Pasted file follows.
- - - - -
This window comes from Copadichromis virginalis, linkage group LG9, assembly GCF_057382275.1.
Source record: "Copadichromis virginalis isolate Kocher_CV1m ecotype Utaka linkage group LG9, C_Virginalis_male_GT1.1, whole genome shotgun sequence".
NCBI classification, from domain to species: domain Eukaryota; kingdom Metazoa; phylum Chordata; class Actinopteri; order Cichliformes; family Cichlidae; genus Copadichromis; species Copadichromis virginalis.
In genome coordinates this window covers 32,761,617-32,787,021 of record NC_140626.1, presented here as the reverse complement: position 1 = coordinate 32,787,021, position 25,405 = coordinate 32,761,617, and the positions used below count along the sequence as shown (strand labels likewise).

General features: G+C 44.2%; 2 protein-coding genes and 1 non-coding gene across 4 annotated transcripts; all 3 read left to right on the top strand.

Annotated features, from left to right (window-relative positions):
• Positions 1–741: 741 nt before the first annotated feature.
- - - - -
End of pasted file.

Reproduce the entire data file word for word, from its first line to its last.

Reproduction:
This window comes from Copadichromis virginalis, linkage group LG9, assembly GCF_057382275.1.
Source record: "Copadichromis virginalis isolate Kocher_CV1m ecotype Utaka linkage group LG9, C_Virginalis_male_GT1.1, whole genome shotgun sequence".
NCBI classification, from domain to species: domain Eukaryota; kingdom Metazoa; phylum Chordata; class Actinopteri; order Cichliformes; family Cichlidae; genus Copadichromis; species Copadichromis virginalis.
In genome coordinates this window covers 32,761,617-32,787,021 of record NC_140626.1, presented here as the reverse complement: position 1 = coordinate 32,787,021, position 25,405 = coordinate 32,761,617, and the positions used below count along the sequence as shown (strand labels likewise).

General features: G+C 44.2%; 2 protein-coding genes and 1 non-coding gene across 4 annotated transcripts; all 3 read left to right on the top strand.

Annotated features, from left to right (window-relative positions):
• Positions 1–741: 741 nt before the first annotated feature.